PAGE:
Track and Categorize All Link Clicks on the Site With Google Analytics 4

This is a guest post by Sebastian Pospischil, Evangelist Digital Analytics at TRKKN. All credit for the solution goes to him. The Summary section is the only one authored by Simo Ahava. You know the deal. Each and every day, clients reach out to you asking for custom click tracking for this call-to-action on that slider, or that button in this section of a page. They reach out to you because such things cannot be answered out of the box in Google Analytics 4. Read More…

Agency, Transparency, and Control: Unsolved Problems With Server-Side Tagging

I have been a strong supporter of server-side tagging, in particular Google’s server-side tag management solution. I admire the way it seeks to readjust the balance of control that typically has been in favor of the marketing vendors whose JavaScript libraries have been free to wreak havoc in the user’s browser. By inserting a buffer between the user and the vendor, the owner of the server-side tagging setup can take control over what data the marketing vendors can actually process of the user. Read More…

#GTMTips: Use GA4 Schema in Universal Analytics Ecommerce

With the sunset announcement of the Universal Analytics service, it certainly does seem like a waste of time to write articles about it. However, a recent update to Google Tag Manager is an interesting one and should provide relief to those Google Analytics users who are set on double-tagging their sites for both Universal Analytics and Google Analytics 4 and who want to make use of GA4’s new Data Layer schema. Read More…

One Tag to Rule Them All: Introducing the New Google Tag

For the longest time, Google has been working towards consolidation of their products to build a unified tagging platform. Products that are instrumented (or associated) with “tags” would fall under this umbrella. These comprise tools like Google Tag Manager, Google Ads, Google Optimize, and, of course, Google Analytics. If you’ve been peeking under the hood, you might have noticed how all the tools listed above already run through the gtag.js library. Read More…

#GTMTips: Preflight Requests in Server-Side Google Tag Manager

With certain types of HTTP requests, the web browser might first dispatch a request with the OPTIONS method, also known as a preflight request. The purpose of the preflight request is to “check” with the web server that it’s equipped to handle the type of cross-origin request the browser wants to dispatch. If the server doesn’t handle this preflight request, or if it returns a response that doesn’t agree with what the web browser wants to actually dispatch, the check fails and the browser refuses to send the actual request. Read More…

#GTMTips: Preview Requests in Server-Side Google Tag Manager

Server-side Google Tag Manager has an excellent Preview mode, which lets you inspect incoming requests, monitor the event data object, view console messages, and identify outgoing requests, among other things. To enable this Preview mode on the web, you simply need to click the Preview button in the container, after which any requests sent from the same browser instance will be automatically shown in the Preview mode window. However, what about if you want to send requests from another browser? Read More…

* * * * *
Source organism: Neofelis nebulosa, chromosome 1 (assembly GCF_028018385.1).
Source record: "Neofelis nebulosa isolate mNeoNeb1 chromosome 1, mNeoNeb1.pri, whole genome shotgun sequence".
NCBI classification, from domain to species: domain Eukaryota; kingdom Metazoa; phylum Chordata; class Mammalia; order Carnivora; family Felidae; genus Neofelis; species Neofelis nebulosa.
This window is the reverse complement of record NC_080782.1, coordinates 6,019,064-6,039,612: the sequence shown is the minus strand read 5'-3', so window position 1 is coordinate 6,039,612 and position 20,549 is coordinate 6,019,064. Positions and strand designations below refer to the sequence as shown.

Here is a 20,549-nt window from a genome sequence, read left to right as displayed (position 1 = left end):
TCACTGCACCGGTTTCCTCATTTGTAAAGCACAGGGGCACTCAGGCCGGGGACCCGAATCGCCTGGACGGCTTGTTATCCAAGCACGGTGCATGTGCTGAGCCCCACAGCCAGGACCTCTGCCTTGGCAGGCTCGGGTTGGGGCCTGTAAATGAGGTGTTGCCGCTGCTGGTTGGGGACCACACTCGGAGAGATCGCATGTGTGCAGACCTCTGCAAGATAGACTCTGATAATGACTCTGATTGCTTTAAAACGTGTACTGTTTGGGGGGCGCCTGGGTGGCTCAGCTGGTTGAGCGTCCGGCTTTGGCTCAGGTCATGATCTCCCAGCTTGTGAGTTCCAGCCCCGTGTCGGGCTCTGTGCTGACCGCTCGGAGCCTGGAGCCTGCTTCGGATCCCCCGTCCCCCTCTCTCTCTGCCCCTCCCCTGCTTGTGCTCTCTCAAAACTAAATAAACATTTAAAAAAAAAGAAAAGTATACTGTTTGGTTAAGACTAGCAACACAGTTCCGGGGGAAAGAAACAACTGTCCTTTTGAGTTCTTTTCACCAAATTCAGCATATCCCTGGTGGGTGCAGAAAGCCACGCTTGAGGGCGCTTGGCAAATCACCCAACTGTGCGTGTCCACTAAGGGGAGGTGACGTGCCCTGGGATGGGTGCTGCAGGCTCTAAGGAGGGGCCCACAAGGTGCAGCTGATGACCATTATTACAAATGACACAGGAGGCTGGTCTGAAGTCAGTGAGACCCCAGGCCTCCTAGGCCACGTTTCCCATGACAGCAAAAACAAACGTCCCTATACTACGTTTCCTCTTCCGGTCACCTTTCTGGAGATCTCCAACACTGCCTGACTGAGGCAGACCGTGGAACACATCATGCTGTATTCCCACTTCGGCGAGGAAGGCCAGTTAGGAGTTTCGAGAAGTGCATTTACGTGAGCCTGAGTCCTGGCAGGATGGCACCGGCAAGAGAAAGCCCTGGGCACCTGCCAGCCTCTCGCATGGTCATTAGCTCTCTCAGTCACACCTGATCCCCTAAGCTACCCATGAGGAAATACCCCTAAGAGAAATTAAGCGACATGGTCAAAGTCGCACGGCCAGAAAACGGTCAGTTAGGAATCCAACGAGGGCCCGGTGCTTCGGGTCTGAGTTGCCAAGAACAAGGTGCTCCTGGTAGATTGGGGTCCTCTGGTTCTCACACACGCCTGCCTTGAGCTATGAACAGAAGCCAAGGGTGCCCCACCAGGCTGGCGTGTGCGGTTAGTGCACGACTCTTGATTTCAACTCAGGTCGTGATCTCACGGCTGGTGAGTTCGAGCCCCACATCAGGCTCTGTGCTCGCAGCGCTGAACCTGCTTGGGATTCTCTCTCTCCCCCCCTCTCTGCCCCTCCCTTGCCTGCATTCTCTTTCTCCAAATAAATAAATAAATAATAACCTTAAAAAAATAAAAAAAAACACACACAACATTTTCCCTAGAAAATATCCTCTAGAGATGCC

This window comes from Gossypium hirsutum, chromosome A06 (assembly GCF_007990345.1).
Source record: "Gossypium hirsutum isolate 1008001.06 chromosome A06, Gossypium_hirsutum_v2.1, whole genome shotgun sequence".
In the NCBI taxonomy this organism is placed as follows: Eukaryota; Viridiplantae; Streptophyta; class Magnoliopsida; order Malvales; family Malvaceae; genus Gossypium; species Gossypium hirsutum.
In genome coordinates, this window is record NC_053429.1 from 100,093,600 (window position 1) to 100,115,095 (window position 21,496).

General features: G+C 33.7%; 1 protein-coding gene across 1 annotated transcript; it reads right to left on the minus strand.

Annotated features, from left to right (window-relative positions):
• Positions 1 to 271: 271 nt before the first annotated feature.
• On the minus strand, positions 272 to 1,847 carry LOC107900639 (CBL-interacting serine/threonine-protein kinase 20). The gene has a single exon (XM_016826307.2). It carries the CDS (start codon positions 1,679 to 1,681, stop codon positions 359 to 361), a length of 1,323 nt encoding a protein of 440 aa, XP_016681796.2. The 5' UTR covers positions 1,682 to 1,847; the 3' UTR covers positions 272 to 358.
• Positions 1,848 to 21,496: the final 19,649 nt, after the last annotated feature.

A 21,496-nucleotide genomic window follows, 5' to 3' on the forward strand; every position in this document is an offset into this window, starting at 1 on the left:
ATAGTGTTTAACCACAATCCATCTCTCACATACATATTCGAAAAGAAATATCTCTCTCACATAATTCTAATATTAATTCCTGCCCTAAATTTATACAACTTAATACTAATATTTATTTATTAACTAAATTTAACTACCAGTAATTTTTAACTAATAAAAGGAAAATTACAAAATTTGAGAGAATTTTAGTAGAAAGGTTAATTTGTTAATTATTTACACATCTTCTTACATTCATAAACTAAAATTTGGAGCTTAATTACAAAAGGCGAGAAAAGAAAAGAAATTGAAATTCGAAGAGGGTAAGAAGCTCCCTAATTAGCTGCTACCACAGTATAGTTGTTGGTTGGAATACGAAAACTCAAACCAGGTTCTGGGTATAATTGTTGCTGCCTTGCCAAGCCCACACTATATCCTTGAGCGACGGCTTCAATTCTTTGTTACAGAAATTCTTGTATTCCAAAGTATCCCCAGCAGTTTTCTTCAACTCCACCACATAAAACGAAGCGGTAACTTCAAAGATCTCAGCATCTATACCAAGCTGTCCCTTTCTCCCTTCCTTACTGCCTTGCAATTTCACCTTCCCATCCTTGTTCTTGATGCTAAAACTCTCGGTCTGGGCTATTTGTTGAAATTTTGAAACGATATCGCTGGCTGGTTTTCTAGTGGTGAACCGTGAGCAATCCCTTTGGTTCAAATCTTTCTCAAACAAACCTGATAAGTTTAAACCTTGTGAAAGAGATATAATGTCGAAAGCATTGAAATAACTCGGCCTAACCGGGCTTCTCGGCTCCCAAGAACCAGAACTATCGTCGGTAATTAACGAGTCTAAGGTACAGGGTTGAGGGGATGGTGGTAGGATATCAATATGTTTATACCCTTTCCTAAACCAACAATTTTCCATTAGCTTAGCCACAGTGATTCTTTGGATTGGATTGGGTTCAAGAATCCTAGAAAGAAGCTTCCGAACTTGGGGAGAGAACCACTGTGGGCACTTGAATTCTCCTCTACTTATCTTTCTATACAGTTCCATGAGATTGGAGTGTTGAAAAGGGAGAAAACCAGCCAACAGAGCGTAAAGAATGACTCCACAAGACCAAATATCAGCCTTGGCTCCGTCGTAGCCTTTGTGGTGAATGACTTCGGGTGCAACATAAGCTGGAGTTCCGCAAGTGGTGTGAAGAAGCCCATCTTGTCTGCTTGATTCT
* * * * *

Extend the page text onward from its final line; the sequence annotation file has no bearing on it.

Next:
#GTMTips: Setup IAM for Manual Installation of Server-Side GTM

If you want to manually install server-side Google Tag Manager on App Engine in the Google Cloud Platform, you are of course welcome to do so. The main benefits of doing this are that you get to choose the region where App Engine is deployed and that you can use existing project resources instead of having a new project automatically created for you. However, to run the script without errors, there are a number of things you need to enable first. Read More…

Enrich Server-Side Data With Cloud Firestore

With asynchronous variables recently released in server-side Google Tag Manager, it’s time to dig into data enrichment flows using another release from the Google team. * drum roll * We have a new Google Cloud Platform API! It’s fast. It’s sleek. It’s beautiful. It’s Firestore! Firestore is a NoSQL, transactional, and scalable database that offers near-real-time write/read and sync operations for data. In practice, it’s a great way to enrich and widen the data that you pass through your Server container. Read More…

Asynchronous Variables in Server-Side Google Tag Manager

OK, that’s one unappealing title for a blog post, but rest assured that the content more than makes up for this obscurity. Recently, my favorite toy in the world, Google Tag Manager’s server container, introduced the capability to handle asynchronous operations in variables. This is done through a JavaScript interface known as Promise. A Promise is a way to run code in JavaScript without knowing what its eventual value will be. Read More…

#GTMTips: Setup a Google Tag Manager Server Using Cloud Run

While Google App Engine, the default implementation pattern of server-side Google Tag Manager, is straightforward to setup with the automatic provisioning steps, it’s certainly not the only way to deploy the server. You can set it up in Amazon AWS (this blog) You can set it up in Microsoft Azure (this blog) You can set it up with Cloud Run (Mark Edmondson’s blog) In fact, the manual setup guide gives you the details on how to deploy a Google Tag Manager Server in any environment that runs Docker. Read More…